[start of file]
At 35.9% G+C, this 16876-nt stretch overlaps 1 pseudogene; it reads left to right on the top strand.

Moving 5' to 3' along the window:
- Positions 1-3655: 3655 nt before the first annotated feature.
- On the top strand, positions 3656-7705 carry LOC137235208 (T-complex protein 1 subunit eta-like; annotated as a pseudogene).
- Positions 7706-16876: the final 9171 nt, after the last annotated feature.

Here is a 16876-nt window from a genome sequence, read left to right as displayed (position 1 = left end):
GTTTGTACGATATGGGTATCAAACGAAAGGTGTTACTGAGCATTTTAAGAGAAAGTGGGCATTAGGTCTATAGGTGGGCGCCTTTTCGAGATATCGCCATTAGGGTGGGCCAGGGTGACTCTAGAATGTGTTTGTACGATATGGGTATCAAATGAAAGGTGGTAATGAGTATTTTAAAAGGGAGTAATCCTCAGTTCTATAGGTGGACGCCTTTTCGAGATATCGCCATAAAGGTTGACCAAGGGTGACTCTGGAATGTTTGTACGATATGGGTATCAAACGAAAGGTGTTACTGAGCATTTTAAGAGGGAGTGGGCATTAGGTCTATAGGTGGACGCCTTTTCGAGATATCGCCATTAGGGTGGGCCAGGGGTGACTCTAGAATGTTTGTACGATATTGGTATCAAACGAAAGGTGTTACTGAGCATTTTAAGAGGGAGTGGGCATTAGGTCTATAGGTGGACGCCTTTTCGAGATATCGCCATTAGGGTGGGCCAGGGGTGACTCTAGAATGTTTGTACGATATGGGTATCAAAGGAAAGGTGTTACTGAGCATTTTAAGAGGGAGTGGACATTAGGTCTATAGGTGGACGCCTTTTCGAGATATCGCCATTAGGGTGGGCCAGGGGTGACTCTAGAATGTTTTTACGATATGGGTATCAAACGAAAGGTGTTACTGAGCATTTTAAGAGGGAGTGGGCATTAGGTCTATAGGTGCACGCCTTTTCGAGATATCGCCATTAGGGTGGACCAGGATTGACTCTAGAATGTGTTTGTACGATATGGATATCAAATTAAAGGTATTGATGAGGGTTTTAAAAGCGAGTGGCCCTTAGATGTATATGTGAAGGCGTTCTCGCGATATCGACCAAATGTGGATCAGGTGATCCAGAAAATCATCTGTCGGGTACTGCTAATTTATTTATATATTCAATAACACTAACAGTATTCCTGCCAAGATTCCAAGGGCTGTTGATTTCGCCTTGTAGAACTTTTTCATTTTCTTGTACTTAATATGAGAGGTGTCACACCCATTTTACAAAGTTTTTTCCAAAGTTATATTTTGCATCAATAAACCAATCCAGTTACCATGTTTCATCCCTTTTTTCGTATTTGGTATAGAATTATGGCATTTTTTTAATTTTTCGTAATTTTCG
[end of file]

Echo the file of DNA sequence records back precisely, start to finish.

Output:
At 35.9% G+C, this 16876-nt stretch overlaps 1 pseudogene; it reads left to right on the top strand.

Moving 5' to 3' along the window:
- Positions 1-3655: 3655 nt before the first annotated feature.
- On the top strand, positions 3656-7705 carry LOC137235208 (T-complex protein 1 subunit eta-like; annotated as a pseudogene).
- Positions 7706-16876: the final 9171 nt, after the last annotated feature.

Here is a 16876-nt window from a genome sequence, read left to right as displayed (position 1 = left end):
GTTTGTACGATATGGGTATCAAACGAAAGGTGTTACTGAGCATTTTAAGAGAAAGTGGGCATTAGGTCTATAGGTGGGCGCCTTTTCGAGATATCGCCATTAGGGTGGGCCAGGGTGACTCTAGAATGTGTTTGTACGATATGGGTATCAAATGAAAGGTGGTAATGAGTATTTTAAAAGGGAGTAATCCTCAGTTCTATAGGTGGACGCCTTTTCGAGATATCGCCATAAAGGTTGACCAAGGGTGACTCTGGAATGTTTGTACGATATGGGTATCAAACGAAAGGTGTTACTGAGCATTTTAAGAGGGAGTGGGCATTAGGTCTATAGGTGGACGCCTTTTCGAGATATCGCCATTAGGGTGGGCCAGGGGTGACTCTAGAATGTTTGTACGATATTGGTATCAAACGAAAGGTGTTACTGAGCATTTTAAGAGGGAGTGGGCATTAGGTCTATAGGTGGACGCCTTTTCGAGATATCGCCATTAGGGTGGGCCAGGGGTGACTCTAGAATGTTTGTACGATATGGGTATCAAAGGAAAGGTGTTACTGAGCATTTTAAGAGGGAGTGGACATTAGGTCTATAGGTGGACGCCTTTTCGAGATATCGCCATTAGGGTGGGCCAGGGGTGACTCTAGAATGTTTTTACGATATGGGTATCAAACGAAAGGTGTTACTGAGCATTTTAAGAGGGAGTGGGCATTAGGTCTATAGGTGCACGCCTTTTCGAGATATCGCCATTAGGGTGGACCAGGATTGACTCTAGAATGTGTTTGTACGATATGGATATCAAATTAAAGGTATTGATGAGGGTTTTAAAAGCGAGTGGCCCTTAGATGTATATGTGAAGGCGTTCTCGCGATATCGACCAAATGTGGATCAGGTGATCCAGAAAATCATCTGTCGGGTACTGCTAATTTATTTATATATTCAATAACACTAACAGTATTCCTGCCAAGATTCCAAGGGCTGTTGATTTCGCCTTGTAGAACTTTTTCATTTTCTTGTACTTAATATGAGAGGTGTCACACCCATTTTACAAAGTTTTTTCCAAAGTTATATTTTGCATCAATAAACCAATCCAGTTACCATGTTTCATCCCTTTTTTCGTATTTGGTATAGAATTATGGCATTTTTTTAATTTTTCGTAATTTTCG